There is a large literature on the art of asking questions. This is not surprising. In the eyes of the popular culture and much of the legal profession itself, it is with the rapier thrust of one carefully orchestrated question that the adversary can be obliterated and the case can be won. Through devastating cross-examinations, Perry Mason managed to force the real killer to confess, right on the witness stand and before the hour was up.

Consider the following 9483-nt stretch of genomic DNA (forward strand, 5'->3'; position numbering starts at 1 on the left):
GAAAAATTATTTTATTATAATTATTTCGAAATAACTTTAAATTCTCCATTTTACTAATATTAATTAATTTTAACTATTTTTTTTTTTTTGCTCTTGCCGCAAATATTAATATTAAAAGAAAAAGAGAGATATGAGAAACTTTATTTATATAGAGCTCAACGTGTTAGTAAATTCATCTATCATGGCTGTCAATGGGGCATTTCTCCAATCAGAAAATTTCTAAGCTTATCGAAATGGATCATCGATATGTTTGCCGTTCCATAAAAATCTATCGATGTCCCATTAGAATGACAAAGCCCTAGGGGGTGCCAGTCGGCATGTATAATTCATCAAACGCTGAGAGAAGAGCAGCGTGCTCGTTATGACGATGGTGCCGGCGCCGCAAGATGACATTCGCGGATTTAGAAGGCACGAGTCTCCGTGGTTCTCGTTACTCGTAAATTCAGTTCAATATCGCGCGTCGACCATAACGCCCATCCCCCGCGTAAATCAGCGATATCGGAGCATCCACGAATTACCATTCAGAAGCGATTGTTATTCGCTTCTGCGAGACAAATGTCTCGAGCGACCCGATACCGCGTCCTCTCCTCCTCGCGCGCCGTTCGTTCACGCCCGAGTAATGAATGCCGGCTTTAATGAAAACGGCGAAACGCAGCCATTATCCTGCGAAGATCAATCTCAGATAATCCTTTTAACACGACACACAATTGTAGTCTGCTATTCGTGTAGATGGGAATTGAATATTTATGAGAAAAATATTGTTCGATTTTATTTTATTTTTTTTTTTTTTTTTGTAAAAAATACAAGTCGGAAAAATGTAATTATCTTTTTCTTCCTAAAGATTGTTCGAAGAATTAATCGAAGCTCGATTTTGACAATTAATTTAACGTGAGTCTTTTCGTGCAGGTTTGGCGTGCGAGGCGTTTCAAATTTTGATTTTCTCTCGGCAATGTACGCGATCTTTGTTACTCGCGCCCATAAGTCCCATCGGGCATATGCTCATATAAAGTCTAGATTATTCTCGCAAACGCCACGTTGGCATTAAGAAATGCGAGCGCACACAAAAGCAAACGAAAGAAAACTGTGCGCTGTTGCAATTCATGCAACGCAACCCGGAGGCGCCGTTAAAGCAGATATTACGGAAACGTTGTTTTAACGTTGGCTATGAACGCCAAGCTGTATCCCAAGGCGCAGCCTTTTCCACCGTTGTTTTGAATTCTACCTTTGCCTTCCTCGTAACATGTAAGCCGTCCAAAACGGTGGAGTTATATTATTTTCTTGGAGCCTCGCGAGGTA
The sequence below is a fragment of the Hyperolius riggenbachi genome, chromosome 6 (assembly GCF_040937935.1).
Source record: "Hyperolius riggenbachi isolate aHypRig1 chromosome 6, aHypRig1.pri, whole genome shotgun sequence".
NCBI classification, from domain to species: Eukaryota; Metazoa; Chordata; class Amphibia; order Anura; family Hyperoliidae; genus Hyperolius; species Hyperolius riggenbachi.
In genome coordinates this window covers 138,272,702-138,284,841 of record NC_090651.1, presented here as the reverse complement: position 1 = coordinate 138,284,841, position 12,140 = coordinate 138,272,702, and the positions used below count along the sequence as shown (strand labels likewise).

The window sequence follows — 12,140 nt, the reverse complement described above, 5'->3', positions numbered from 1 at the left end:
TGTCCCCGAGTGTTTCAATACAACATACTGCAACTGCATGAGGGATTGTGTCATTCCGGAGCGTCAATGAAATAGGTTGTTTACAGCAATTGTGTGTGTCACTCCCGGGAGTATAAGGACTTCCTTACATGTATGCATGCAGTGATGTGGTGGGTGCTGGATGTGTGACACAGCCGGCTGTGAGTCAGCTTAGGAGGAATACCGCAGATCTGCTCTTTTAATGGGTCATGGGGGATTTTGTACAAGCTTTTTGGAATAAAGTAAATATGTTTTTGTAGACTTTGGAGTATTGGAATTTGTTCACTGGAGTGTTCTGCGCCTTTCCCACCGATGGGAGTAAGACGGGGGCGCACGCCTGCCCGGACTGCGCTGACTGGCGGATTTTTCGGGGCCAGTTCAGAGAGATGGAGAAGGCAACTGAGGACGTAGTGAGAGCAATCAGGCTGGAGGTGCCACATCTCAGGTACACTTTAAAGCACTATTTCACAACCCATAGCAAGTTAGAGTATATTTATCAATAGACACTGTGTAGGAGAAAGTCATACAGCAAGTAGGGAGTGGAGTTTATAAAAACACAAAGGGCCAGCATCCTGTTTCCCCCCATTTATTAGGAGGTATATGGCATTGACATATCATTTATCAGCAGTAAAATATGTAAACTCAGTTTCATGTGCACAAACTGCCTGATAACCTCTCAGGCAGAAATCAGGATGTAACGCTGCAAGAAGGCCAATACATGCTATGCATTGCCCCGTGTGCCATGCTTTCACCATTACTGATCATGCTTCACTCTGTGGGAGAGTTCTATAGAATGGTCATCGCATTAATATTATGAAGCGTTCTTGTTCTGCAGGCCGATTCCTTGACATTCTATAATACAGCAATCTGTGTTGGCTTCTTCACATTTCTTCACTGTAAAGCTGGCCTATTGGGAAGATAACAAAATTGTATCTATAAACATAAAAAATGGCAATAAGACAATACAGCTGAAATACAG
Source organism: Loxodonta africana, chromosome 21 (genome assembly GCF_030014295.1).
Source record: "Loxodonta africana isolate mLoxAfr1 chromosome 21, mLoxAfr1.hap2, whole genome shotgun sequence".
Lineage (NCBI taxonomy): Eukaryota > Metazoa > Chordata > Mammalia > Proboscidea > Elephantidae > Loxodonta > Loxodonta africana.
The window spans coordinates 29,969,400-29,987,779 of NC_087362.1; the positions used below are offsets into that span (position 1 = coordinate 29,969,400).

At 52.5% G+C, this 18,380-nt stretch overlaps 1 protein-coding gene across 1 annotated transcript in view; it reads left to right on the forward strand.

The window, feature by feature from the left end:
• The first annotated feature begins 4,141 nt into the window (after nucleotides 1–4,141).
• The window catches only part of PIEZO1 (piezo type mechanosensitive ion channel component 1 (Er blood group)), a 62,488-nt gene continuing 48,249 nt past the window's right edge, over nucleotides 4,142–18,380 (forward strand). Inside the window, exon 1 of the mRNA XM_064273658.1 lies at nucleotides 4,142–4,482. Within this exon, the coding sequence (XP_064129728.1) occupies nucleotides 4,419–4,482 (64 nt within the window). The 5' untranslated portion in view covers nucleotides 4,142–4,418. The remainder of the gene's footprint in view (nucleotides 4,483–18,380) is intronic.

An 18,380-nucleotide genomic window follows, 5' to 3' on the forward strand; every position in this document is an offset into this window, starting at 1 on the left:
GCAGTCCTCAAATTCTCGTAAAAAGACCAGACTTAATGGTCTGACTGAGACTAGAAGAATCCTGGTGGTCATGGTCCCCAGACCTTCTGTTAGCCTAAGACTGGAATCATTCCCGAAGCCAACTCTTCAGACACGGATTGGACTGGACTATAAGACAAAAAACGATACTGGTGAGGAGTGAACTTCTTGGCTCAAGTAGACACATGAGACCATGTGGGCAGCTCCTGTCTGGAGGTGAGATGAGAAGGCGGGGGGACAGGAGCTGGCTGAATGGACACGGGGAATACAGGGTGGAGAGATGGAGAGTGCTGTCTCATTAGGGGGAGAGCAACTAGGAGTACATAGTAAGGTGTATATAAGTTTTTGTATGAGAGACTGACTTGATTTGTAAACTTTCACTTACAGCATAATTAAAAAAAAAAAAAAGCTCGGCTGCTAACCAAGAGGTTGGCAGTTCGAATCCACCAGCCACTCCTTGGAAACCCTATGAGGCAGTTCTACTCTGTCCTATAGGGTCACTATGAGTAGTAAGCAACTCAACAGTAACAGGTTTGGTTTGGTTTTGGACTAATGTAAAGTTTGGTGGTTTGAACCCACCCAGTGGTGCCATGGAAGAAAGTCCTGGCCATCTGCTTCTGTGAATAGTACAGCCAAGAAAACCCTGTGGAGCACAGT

Having sat as a trial judge for 13 years, however, I have come to the firm conviction that the focus on cross-examination has obscured the importance of another critical, less sexy advocacy skill: the art of answering questions from a judge or other decision-maker. Day in and day out, it is the advocate’s ability to answer questions effectively and persuasively, not ask them, that is likely to have a major impact on trials, appellate arguments, administrative proceedings, negotiations, pretrial conferences and the like. This skill cuts across all areas of practice and deserves more attention than it has received.